If you’ve been anywhere near my Twitter account over the past week, you’ll know that I made a very last minute trip to Lisbon for this year’s Web Summit.

For those of you who don’t know what it’s about (which was myself about two weeks ago), Web Summit is an annual conference that sees 70,000 people descend on the city of Lisbon for, what is affectionately known as, the ‘glastonbury for geeks’.

Now, this event is definitely a marathon, not a sprint. With more than 25 stages and 100s of talks, it’s impossible to perfectly plan your schedule. That doesn’t even factor in the exhibition areas which dominate the space or the random people you’ll chat to whilst queuing for coffee. To put it simply, when I arrived on the first day, I was a deer in headlights.

Rather than give a full play-by-play, here are some of my highlights from across the 4 days.

IKEA aims to be climate positive by 2030 – In my first talk of the trip, IKEA’s Chief Digital Officer, Barbara Coppola, announced their commitment to being climate positive by 2030 (i.e. they’ll remove more carbon from the atmosphere than they put out). Sustainability, and the influence that tech has in both creating problems and building solutions that impact the climate, was a key theme across the entire conference.

More than 80 trillion messages are sent every year – Founder of GIPHY, Alex Chung, hit us with this mind-blowing stat during his talk on the business of GIFs.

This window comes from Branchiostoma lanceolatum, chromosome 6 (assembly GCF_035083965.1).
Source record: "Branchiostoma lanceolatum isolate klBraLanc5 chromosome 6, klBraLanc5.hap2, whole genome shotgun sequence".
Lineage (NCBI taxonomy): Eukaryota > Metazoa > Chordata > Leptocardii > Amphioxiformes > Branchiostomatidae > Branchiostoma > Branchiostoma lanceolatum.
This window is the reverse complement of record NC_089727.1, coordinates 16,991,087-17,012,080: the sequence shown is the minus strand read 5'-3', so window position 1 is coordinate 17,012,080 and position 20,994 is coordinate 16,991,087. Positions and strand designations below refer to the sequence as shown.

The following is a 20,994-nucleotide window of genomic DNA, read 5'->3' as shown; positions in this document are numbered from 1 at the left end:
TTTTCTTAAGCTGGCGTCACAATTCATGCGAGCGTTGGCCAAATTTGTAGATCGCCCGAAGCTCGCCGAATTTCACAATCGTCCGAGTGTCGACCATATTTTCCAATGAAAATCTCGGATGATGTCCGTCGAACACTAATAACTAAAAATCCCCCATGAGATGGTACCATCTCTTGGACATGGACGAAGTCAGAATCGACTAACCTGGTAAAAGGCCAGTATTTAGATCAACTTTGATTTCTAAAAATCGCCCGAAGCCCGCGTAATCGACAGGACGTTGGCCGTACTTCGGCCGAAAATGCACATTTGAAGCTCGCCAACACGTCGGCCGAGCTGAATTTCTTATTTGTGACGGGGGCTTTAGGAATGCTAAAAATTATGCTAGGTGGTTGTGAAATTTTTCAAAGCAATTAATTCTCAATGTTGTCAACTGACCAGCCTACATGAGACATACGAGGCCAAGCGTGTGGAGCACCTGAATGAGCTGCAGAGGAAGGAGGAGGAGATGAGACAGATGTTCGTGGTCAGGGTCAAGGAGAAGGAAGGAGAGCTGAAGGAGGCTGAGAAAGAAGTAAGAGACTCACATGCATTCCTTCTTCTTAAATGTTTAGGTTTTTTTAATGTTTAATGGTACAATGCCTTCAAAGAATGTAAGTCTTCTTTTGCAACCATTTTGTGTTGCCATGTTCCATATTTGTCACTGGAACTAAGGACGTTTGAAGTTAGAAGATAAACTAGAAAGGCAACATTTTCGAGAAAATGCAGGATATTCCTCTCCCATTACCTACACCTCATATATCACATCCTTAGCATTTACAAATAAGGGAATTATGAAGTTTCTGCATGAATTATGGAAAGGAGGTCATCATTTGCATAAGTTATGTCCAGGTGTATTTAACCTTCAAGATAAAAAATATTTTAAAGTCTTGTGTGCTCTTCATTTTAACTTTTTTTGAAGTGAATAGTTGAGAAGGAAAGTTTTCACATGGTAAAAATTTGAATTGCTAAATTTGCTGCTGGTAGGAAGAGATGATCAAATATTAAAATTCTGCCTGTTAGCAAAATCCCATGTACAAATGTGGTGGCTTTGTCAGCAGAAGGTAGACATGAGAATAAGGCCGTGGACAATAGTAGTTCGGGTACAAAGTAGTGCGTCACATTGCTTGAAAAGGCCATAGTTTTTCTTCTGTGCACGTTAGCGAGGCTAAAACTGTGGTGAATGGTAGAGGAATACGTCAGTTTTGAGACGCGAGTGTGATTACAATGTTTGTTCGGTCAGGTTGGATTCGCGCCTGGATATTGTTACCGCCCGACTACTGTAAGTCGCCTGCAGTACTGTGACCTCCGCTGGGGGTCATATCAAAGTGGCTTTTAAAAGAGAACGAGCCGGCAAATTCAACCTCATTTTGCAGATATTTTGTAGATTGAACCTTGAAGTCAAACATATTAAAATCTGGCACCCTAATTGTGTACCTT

13% of founders are female, but they only own 7% of founder equity – The challenges and opportunities around diversity and inclusion were a big talking point of the conference with the founder of DiversityVC, Check Warner, highlighting the ongoing gender gap when it comes to equity splits within founding teams. This point was based on research carried out by Carta – You can read an article on the report here.

Jessica Ennis finds her purpose – Anyone who knows me knows that I find nothing more emotional than when people come together to work towards a common goal: hence my love for the Olympics. As such, when I found out that Jessica Ennis would be giving a talk, I made sure I could be there. Nostalgia and Super Saturday feels aside, she also highlighted the importance of purpose in starting a business, as she shared her experience of launching Jennis, the pregnancy & post-natal fitness app.

Culture is key – Melanie Perkins, unicorns and the importance of culture: fangirl moment 2.0.

The number of IPOs is going down – Founders are choosing to keep their companies private for longer as funding from private investors, for the highest-growth companies, remains readily available. The problem? The gains from such investments remain largely in the hands of already wealthy individuals, causing inequality to intensify. The Atlantic does a great report on the topic here.

‘Show, don’t tell’ – Important closing words from Chris Slowe, CTO at Reddit.

That pretty much sums up my Web Summit experience!

A big shoutout to Booking.com who sponsored the Women In Tech lounge, a source of refuge for me during the day when I needed to take a breather. Their daily 4pm networking drinks were a great way to meet new people and round out the day.

And a final shoutout to Yena Member’s Inga Driksne, for helping me get to Web Summit in the first place, and Ryan Pasco & James Taylor of Make My Blinds, for keeping me company on Day 1! Hopefully you all got as much out of it as I did 💜

– Abby x